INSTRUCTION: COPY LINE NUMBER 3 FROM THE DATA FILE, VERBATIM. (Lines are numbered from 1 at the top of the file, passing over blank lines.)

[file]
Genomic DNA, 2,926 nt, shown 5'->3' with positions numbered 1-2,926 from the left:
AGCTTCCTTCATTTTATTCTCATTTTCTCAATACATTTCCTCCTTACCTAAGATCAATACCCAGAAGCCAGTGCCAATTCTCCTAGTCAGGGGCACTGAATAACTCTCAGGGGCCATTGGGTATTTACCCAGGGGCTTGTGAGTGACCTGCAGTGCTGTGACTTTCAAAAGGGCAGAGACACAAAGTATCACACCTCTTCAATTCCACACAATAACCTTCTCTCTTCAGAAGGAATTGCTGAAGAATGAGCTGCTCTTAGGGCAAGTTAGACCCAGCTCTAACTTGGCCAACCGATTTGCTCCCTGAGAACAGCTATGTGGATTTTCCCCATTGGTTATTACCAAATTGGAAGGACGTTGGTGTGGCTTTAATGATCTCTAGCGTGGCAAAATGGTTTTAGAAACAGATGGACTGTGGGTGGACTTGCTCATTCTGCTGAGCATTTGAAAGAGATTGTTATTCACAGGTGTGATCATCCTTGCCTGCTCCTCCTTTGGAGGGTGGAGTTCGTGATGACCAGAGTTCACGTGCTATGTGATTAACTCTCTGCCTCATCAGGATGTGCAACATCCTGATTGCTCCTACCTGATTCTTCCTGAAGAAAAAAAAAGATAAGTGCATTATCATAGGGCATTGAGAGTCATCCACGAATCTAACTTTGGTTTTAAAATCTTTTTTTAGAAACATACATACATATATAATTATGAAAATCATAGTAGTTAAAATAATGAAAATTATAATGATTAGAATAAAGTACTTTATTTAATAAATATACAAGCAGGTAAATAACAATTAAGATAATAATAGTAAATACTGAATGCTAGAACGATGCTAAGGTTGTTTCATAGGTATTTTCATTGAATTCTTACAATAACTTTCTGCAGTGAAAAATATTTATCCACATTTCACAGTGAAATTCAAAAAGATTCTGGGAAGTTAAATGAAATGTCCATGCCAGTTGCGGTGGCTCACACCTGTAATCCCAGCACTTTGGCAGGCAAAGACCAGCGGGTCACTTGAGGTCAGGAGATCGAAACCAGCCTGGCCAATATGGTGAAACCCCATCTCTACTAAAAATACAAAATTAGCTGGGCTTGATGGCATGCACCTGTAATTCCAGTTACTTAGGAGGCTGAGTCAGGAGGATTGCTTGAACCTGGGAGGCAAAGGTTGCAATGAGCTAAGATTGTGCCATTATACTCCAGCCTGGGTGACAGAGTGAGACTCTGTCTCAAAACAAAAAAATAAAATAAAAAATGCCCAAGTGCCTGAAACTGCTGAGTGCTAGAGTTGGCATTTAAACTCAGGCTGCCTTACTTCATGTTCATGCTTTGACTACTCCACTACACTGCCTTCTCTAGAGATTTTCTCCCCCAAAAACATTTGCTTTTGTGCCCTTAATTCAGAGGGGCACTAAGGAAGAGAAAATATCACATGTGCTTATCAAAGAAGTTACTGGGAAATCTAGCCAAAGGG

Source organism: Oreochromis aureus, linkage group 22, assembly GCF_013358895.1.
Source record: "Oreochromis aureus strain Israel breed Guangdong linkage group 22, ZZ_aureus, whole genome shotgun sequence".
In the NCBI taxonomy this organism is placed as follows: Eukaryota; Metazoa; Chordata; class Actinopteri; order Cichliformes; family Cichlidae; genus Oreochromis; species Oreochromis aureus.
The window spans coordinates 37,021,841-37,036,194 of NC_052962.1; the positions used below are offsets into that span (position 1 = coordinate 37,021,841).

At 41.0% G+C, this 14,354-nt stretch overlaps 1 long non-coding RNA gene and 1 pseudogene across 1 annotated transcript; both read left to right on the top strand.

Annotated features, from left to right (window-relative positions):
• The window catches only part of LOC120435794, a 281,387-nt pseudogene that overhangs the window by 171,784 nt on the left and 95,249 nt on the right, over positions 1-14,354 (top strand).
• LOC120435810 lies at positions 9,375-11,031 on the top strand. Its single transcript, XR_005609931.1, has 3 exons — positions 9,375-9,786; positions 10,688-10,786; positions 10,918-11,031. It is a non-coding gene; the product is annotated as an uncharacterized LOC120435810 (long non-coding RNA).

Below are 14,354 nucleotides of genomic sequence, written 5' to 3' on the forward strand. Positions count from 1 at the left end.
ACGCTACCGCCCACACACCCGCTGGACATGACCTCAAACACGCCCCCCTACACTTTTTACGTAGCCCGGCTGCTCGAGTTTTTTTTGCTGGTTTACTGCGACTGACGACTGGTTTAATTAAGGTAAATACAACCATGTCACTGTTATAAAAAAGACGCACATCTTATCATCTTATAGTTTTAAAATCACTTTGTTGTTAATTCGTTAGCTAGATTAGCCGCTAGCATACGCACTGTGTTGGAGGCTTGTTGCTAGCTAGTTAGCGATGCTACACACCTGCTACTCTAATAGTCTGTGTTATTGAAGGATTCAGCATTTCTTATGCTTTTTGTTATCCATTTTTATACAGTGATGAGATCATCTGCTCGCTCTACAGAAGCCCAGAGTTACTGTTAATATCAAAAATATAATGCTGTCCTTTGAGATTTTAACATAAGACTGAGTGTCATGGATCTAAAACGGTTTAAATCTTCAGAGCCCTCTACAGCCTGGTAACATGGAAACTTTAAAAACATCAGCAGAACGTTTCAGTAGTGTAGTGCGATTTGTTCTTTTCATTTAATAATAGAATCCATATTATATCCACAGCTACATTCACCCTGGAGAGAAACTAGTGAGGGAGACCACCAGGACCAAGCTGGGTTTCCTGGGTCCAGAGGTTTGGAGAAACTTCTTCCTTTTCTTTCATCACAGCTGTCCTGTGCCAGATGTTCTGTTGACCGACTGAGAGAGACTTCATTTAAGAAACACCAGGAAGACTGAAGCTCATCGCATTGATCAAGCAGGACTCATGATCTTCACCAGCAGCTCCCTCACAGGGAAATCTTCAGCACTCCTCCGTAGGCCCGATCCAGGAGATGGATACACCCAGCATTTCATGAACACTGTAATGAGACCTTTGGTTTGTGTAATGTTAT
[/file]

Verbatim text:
Source organism: Oreochromis aureus, linkage group 22, assembly GCF_013358895.1.